Contract warehousing – the pros and cons

Contract warehousing is being touted as one of the potential routes to success for growing businesses.  Why? Because warehouse space – and warehouse capacity – can often be limiters to business growth and increasing profits.

Outgrowing warehouse space is an obvious problem; whether it happens because you’ve increased inventory, expanded product lines or just started to stock bigger items. Companies find different ways to address this in the short term, by changing their warehousing layout, by investing in different storage solutions like pallet storage, or by renting satellite warehousing that can easily resource the main warehouse. In the long term, these solutions rarely solve the problem permanently.

Outgrowing warehouse capacity is a different matter and may be slower to recognise and address. This happens when you find that your customers are asking for something different from you, such as kitting, or you start to sell items that require specialist handling that your current team isn’t trained for, or – and this is a happy problem – you just don’t have enough staff to process your orders and fulfil them in time. This kind of problem can take longer to spot because a company can firefight problems by hiring temporary staff, by reorganising space, by investing in training etc for quite a long time before realising that there is a systemic warehouse capacity problem.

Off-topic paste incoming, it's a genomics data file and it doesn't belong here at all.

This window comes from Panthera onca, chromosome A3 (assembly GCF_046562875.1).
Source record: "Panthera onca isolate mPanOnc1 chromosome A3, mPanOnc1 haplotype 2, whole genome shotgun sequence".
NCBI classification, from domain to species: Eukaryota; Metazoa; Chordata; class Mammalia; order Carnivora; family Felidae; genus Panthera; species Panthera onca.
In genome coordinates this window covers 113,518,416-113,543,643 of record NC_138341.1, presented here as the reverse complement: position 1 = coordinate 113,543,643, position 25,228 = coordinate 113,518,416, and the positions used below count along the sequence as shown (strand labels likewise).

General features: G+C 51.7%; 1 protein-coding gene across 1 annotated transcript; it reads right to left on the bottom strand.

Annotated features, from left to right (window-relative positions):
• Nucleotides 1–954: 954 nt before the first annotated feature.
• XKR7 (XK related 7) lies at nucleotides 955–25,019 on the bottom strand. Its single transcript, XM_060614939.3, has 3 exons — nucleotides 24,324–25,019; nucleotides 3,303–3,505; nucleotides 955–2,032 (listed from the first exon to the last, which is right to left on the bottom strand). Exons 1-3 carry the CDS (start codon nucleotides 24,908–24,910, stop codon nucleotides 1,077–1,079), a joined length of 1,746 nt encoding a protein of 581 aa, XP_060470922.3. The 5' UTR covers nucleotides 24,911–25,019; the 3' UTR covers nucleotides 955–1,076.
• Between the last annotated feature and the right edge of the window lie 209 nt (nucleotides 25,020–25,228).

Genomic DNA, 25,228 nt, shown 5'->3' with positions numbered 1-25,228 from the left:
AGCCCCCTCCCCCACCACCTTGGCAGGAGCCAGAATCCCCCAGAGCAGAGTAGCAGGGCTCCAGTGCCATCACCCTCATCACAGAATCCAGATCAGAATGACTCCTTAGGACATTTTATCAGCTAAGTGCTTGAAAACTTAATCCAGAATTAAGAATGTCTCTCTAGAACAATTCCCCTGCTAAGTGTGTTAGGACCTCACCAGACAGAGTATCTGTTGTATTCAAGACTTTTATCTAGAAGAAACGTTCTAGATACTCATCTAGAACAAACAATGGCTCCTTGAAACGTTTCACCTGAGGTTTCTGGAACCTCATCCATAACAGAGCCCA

Contract warehousing – a potential solution to the problems of growth

So is contract warehousing for you? First of all, you have to understand what contract warehousing is, and isn’t. Unlike shared occupancy warehousing, contract warehousing is space that is rented by the business which has sole occupancy of the space. In renting out the warehouse space, an independent contractor takes responsibility for all the elements included in the contract, for the period of the contract. That contract definitely includes receiving and storing goods and might included inventory management, kitting and order fulfilment. The contract period  can range from months to years and the payment method can range from fixed cost through to cost-plus. Understanding the nature of the contract, especially the payment terms, is vital, because cost plus is an agreement to reimburse the contract warehouse operator for their expenses incurred and a specified amount of the contracting business user’s profit, generally expressed as a percentage of the full contract price.

Contract warehousing – the advantages

Lower capital costs

This is the primary reasons that many businesses invest in either warehouse rental or contract warehousing. Rather than building and/or operating their own warehouse space, they prefer not to invest in plant and buildings but to rely on supplied infrastructure to allow their business to operate.

Lower operational costs

Because contract warehousing is purpose-built, it tends to be very efficient in terms of energy use, design and efficiency of operations. Usually utilities, maintenance, repairs and taxes are included in the contract, meaning that costs are fixed for the period of the contract and you can therefore plan your business growth with confidence.